A Canadian View

09/16/2005 12:00 am EST


Gordon Pape

Editor and Publisher, The Income Investor and the Internet Wealth Builder

"Our heartfelt sympathies go out to the people of the Gulf Coast," says Gordon Pape. Here, the Canadian stock expert looks at the long-term impact that Katrina will have on a variety of natural resource sectors, such as energy, pipelines, coals, and forestry.

"The devastation wrought by Hurricane Katrina is terrible enough but the real horror is the aftermath. One terrible storm has suddenly revealed how vulnerable we all are. That a nation as rich and powerful as the United States seems paralyzed and helpless in the face of this escalating disaster makes the situation even more disturbing and disheartening.

"The markets reacted rather strangely as the full extent of the Katrina disaster became clear. If the New York results are a bit puzzling, the strong performance of our own S&P Toronto Stock Exchange Composite was no surprise. The Index has been strong thanks in large part to the surge in energy-related stocks and gold. The full extent of the economic impact of Katrina won’t be clear for some time.

"It’s not just the tremendous cost of rebuilding the shattered region that’s the problem. The latest spike in already-high oil prices will inevitably have strong ripple effects throughout the North American economy, the most immediate of which will likely be to put a damper on other consumer spending. When you pay $80 to fill your gas tank, the money has to come from somewhere. So the family doesn’t go to McDonald’s, or the new TV set is postponed, or you buy sausage instead of steak. Something’s got to give and my sense is that we’re heading for an economic slowdown that may be more severe than most people realize.

"Some early warning indicators out of the US suggest that an easing in the pace of economic growth was already in the works before Katrina. On the whole, I believe Canada will fare better than many other countries if there is a slowdown, in part because of growing US interest in our energy reserves. But I think we need to be cautious going forward and structure investment portfolios with care. The sectors I would focus on at this time are the following:

"Oil and gas producers: The high price of fuels has not only been a profit bonanza for the sector but has made new investments in the Alberta oil sands, tight oil extraction, and exploration more attractive. Even if the price pulls back by US$20 a barrel, which would not be impossible during an economic slowdown, the profit margins would continue to be favorable. Oil company prices are very high right now because of the Katrina factor. Canadian Oil Sands Trust (CA:COS.UN Toronto) has been very strong and I suggest watching for a temporary weakness in the sector and adding to positions at that time.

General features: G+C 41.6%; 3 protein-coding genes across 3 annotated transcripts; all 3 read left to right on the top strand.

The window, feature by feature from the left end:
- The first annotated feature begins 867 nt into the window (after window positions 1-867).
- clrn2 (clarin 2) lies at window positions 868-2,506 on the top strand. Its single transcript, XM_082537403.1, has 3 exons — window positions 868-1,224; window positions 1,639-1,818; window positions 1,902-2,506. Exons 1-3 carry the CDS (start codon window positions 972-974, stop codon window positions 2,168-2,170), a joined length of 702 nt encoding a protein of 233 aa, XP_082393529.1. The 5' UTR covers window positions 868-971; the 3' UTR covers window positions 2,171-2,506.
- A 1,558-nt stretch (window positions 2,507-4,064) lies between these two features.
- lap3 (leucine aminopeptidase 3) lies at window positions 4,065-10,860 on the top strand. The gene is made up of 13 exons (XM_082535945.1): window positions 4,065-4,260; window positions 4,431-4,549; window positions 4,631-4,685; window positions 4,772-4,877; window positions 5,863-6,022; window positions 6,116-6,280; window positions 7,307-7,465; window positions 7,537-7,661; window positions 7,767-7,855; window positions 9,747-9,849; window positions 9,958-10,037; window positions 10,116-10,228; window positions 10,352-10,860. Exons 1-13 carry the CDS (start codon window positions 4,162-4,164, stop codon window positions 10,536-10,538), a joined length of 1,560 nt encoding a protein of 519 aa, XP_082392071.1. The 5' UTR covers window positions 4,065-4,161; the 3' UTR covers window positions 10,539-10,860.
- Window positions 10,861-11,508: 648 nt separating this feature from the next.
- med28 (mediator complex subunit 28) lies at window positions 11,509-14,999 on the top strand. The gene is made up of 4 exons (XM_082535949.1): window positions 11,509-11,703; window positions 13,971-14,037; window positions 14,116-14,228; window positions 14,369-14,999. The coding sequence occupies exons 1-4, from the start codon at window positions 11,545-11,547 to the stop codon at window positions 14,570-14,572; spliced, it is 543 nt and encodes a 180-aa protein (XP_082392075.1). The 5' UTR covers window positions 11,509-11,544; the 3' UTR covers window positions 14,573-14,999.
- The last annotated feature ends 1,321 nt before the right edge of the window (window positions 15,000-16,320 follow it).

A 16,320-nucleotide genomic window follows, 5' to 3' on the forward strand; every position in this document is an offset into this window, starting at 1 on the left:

"Energy supply companies: Shares of companies that supply goods and services to the oil and gas sector should continue to do well for some time to come. Oil prices will likely retreat after crippled US production and refining capacity gets back on stream but they will remain high until at least next year. An example is Keyera Facilities Income Fund (CA:KEY.UN Toronto), which remains a buy.

"Pipelines: As the US rethinks its supply routes, the focus in Washington will increasingly be on Canada. That should mean existing pipelines will operate at or near capacity and more will be built as oil sands construction continues to ramp up. Kinder Morgan (KMI NYSE) should do well in that environment.

"Coal: We’re going to have to choose between lower energy bills and the environment. In at least some cases, lower energy costs will win out, and Kyoto be damned. If more factories are forced to close down because of high oil, natural gas, and electricity prices, industry and governments are going to look at alternatives. Coal is still a pollutant but modern technology can greatly diminish the negative effect. Fording Canadian Coal Trust (CA:FDG.UN Toronto) has had a terrific run but there’s more profit potential there.

"Uranium: The nuclear option has to be looked at again, despite the many problems associated with it and the strong anti-nuclear lobby. Cameco (CCJ NYSE) is the world’s largest uranium producer. It’s trading near its 52-week high but here again there’s a lot more potential.

"Forestry: If the demand for building materials that will result from Katrina doesn’t persuade the US to abandon the softwood lumber tariff, I don’t know what will. All it does is drive the price of reconstruction even higher. But even if the Bush administration stands firm, our forestry companies will probably be able to ship everything they can produce to the US South. Within this sector, we particularly like the outlook for Canfor (CA:CFP Toronto).

"Meanwhile, there are several sectors I would avoid, such as airlines, hotels, and US automakers. Also, be wary of the big property and casualty insurers for the time being. No one knows how great their exposure will be in the wake of Katrina, beyond saying that it will be massive. In short, there are still opportunities out there. But, as always, you need to be selective."

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